The Independent, a cornerstone of the British media landscape, is in trouble.
According to a piece in The Times today, the paper’s owner of 11 years, Sir Anthony O’Reilly, is trying to sell the publication. There are apparently a number of options including co-ownership, a merger with a London daily (think Evening Standard), a digital-only edition or even closure.
Why has it come to this? It’s becoming a familiar story:
“The Independent, the fourth-ranked upmarket UK daily, and its Sunday sister title are expected to lose more than £10 million this year. Compounding the newspaper’s woes is the €1.4 billion (£1.24 billion) of debt that is burdening its parent company and a critical €200 million bond that is due to be paid next month.”
Whatever happens, it seems it will be an uphill struggle.
Would the Independent really be able to sustain a digital edition? Gordon Macmillan isn’t sure, and cites an interesting example of Finnish financial daily Taloussanomat – a newspaper that went the same way. Traffic figures significantly dwindled without the print edition to support it. And we all know what that means…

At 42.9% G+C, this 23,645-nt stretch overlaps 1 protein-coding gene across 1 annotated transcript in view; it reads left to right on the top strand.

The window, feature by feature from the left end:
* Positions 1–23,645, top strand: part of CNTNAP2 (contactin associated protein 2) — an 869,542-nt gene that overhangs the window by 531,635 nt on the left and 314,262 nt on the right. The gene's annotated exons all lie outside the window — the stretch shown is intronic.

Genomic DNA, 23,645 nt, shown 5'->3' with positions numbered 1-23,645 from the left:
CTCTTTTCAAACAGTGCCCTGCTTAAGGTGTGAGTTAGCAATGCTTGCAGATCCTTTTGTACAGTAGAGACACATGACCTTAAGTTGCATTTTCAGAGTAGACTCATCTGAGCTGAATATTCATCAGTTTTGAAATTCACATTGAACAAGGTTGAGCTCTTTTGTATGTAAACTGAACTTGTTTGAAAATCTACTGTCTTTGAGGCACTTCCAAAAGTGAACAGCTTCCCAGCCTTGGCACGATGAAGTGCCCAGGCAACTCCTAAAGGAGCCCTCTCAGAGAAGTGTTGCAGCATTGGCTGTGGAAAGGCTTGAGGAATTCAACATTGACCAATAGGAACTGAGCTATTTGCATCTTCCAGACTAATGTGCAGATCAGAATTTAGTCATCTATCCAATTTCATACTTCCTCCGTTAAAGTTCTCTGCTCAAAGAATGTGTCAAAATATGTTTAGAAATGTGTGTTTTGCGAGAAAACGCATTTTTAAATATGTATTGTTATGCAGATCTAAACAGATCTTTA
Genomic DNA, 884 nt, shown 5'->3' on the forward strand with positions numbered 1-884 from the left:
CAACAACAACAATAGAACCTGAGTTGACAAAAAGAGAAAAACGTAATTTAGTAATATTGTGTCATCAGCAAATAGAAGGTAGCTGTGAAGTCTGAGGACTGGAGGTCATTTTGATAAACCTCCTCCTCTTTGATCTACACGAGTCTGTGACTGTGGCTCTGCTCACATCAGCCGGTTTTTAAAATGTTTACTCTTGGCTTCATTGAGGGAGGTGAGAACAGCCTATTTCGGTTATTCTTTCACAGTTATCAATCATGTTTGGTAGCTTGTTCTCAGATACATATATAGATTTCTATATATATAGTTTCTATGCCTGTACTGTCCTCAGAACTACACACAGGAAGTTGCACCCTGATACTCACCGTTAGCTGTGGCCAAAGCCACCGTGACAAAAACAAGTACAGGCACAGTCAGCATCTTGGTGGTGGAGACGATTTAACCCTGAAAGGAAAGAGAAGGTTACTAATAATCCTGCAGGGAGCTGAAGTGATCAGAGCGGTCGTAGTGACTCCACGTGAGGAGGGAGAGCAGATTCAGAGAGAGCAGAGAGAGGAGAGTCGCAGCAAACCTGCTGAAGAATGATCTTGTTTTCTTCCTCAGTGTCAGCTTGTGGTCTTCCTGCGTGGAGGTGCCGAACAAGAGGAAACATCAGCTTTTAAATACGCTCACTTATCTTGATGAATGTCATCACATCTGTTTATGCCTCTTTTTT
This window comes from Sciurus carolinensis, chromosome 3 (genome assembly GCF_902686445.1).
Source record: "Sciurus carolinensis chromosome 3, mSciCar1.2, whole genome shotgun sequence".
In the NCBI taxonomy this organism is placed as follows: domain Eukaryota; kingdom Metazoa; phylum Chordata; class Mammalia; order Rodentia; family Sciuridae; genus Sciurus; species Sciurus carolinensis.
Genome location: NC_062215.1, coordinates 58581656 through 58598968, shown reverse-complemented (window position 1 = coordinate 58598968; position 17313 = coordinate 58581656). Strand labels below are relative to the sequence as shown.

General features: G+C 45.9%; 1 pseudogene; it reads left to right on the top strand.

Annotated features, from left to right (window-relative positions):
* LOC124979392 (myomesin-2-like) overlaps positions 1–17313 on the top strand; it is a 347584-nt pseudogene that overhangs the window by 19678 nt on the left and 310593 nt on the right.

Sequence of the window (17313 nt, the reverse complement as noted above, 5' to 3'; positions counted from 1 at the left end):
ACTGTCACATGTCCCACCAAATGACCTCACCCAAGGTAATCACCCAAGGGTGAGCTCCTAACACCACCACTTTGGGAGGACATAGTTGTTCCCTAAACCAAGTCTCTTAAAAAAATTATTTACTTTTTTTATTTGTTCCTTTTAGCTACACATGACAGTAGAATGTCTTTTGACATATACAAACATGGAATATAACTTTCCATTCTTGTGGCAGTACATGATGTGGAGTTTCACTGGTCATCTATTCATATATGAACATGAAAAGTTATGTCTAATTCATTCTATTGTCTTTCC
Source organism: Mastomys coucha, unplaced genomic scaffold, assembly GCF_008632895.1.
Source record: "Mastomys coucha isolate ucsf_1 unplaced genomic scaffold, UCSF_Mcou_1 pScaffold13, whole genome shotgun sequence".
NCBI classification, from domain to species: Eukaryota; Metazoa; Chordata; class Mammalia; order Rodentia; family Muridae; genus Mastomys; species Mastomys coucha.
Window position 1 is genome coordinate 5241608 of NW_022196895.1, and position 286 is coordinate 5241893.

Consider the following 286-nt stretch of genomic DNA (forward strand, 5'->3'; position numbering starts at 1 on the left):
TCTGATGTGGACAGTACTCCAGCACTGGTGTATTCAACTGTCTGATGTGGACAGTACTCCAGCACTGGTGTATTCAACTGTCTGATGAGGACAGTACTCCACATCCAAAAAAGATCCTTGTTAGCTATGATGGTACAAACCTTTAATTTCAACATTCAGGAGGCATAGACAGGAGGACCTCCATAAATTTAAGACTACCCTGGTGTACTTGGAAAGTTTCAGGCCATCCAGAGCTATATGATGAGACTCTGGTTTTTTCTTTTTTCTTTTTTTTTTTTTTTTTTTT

I don’t think the Indie could survive as an online-only publication. Whilst I think that newspapers in printed form are doomed in any case in the future, I think rather than seeing them all move online, we will see casualties. And I fear it will be the titles that have failed to significantly invest online that will fall. The Independent, in my opinion, falls into this category.
Whilst the Guardian, Telegraph, Sun and, increasingly, the Times have all really developed their online offering (still work to do however), the Independent still lags behind.
With the UK’s media increasingly lacking overriding distinctiveness (perhaps driven by the vanilla state of our political scene), there just isn’t enough room (or advertising spend) for all.